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  • President's Letter

    Tags: Tricia Elliott, tafp president, presidents letter, september 2017

    What kind of system do we want?

    By Tricia Elliott, MD

    In his seminal book “The Signal and the Noise,” renowned statistician, Nate Silver, examines the world of prediction, investigating how we can distinguish the truth — the signal— from the noise, which he describes as a universe of ever-increasing information, relatively little of which is useful.

    Any candid observer of the now nearly decade-long effort to reform our health care system will readily admit that the health care debate we’ve been engaged in has generated a lot of noise and useless information for political gain. Our elected leaders, on both sides of the aisle, have been busy creating this noise and are now trapped in a political vise of their own making. They’ve sadly left the public with a binary choice of whose health care solution is better, that of the Republicans or the Democrats.

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  • The 24-hour primary care clinic

    Tags: 24 hour care model, Corpus christi Medical associates, J. Stefan Walker, 24 hour primary care clinic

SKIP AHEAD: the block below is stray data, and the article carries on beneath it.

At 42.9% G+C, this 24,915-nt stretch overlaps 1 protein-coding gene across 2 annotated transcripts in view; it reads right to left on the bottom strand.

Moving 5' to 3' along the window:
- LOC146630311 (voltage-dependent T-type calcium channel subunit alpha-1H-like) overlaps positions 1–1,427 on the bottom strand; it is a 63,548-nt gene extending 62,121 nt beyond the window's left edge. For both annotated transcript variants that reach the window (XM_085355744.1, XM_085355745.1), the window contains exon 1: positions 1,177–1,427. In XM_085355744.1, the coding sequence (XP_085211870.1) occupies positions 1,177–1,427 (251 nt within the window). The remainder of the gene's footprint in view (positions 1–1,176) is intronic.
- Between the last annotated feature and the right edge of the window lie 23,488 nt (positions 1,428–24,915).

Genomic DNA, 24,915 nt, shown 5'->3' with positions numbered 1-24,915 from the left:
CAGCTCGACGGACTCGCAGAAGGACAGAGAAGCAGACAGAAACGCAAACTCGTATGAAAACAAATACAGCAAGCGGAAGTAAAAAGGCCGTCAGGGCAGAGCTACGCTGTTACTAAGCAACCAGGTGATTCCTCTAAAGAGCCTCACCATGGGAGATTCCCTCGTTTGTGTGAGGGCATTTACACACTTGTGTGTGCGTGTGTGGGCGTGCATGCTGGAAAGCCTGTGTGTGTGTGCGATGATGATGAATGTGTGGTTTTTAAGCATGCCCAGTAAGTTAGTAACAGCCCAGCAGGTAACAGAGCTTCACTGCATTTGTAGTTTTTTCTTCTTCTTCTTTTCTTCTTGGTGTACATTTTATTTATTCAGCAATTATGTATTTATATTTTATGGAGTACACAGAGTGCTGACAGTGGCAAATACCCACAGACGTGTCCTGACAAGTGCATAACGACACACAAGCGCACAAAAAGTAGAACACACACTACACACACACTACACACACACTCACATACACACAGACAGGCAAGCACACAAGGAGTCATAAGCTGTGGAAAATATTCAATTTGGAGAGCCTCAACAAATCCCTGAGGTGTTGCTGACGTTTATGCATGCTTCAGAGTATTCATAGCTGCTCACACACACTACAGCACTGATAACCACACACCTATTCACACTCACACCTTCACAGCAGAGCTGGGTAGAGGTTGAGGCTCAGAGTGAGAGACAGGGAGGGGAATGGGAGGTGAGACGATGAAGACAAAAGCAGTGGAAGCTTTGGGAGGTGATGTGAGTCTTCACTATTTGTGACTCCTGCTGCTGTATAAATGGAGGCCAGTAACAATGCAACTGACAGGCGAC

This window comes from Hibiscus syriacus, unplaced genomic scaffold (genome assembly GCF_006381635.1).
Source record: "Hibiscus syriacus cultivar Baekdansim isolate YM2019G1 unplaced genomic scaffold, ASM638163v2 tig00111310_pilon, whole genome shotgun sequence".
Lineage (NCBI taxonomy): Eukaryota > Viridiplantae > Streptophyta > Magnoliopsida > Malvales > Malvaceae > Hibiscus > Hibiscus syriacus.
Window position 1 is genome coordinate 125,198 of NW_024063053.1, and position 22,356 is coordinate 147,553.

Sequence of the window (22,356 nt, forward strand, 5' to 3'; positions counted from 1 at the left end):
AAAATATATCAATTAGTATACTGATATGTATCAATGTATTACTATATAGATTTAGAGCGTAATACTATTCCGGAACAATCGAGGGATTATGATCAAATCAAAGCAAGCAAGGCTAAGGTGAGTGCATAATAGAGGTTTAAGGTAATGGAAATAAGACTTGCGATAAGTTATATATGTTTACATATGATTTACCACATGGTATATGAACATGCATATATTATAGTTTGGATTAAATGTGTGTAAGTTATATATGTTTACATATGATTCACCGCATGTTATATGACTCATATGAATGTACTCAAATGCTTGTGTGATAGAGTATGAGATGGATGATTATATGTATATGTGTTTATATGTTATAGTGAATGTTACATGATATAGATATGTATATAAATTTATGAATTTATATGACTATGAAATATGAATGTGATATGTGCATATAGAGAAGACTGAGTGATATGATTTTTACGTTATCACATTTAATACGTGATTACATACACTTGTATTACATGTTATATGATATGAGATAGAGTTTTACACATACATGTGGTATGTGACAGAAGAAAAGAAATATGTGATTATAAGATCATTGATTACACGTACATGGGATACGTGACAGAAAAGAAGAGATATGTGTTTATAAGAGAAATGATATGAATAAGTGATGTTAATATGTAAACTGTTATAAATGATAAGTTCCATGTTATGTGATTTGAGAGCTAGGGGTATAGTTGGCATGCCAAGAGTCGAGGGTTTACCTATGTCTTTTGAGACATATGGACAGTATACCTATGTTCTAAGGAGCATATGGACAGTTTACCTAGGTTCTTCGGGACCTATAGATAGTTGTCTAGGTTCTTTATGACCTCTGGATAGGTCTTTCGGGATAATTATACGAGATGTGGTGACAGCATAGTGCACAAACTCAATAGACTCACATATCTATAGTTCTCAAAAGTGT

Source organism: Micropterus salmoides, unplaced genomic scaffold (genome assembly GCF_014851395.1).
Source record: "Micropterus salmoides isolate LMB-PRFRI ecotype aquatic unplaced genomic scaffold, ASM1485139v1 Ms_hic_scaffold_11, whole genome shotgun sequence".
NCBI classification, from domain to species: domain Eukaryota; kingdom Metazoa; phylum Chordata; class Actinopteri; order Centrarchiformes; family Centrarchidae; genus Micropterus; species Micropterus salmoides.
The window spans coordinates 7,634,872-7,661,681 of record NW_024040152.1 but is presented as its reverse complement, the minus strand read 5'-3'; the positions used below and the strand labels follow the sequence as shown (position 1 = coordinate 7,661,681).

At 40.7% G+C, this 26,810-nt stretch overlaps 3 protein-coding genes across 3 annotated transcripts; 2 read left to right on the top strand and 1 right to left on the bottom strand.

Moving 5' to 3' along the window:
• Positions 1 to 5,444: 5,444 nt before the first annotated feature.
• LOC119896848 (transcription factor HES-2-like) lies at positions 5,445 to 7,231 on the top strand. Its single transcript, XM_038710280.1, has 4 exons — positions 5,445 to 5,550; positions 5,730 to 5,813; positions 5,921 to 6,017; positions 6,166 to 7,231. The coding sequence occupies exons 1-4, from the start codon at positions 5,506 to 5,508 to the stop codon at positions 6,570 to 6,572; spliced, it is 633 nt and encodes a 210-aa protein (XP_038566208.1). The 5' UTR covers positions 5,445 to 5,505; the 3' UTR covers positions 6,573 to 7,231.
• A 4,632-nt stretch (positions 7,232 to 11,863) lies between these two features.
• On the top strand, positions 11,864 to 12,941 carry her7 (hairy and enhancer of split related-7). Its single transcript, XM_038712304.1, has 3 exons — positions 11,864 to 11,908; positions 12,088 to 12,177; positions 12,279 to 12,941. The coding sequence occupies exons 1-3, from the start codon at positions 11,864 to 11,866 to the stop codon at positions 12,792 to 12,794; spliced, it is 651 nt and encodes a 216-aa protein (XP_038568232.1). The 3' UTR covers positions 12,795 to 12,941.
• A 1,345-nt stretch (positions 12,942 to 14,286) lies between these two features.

A model whose time has come

    J. Stefan Walker, MD

    Luke Fildes’ portrait “the doctor” epitomizes the primary care physician that our younger selves aspired to become.That kind of doctor-owned practice is now slipping away as quickly as the business model supporting it. Where $300,000 per year is the new benchmark for employed primary care positions, the prospect of starting or joining a private practice only to tread water in a sea of acronyms (MACRA, HIPAA, HMO, ACO, etc.) for margins that barely cover overhead no longer makes sense to most family physicians. No wonder that in 2016, for the first time, less than half of American doctors partly or fully own their practices.

    As the care of inpatients became a separate field, primary care was mostly sidelined into a 9 to 5 office job in a role now shared with mid-level practitioners, retail clinics, and telemedicine services. Unlike many other specialists still seeing patients during nights and weekends, primary care is now conspicuously absent in that important space, further putting pressure on family physicians to justify the level of reimbursement that can support independent practices. Now a rarity, small primary care practices — even those now thriving — risk succumbing to this tide of obsolescence, not unlike local department stores and indoor shopping malls.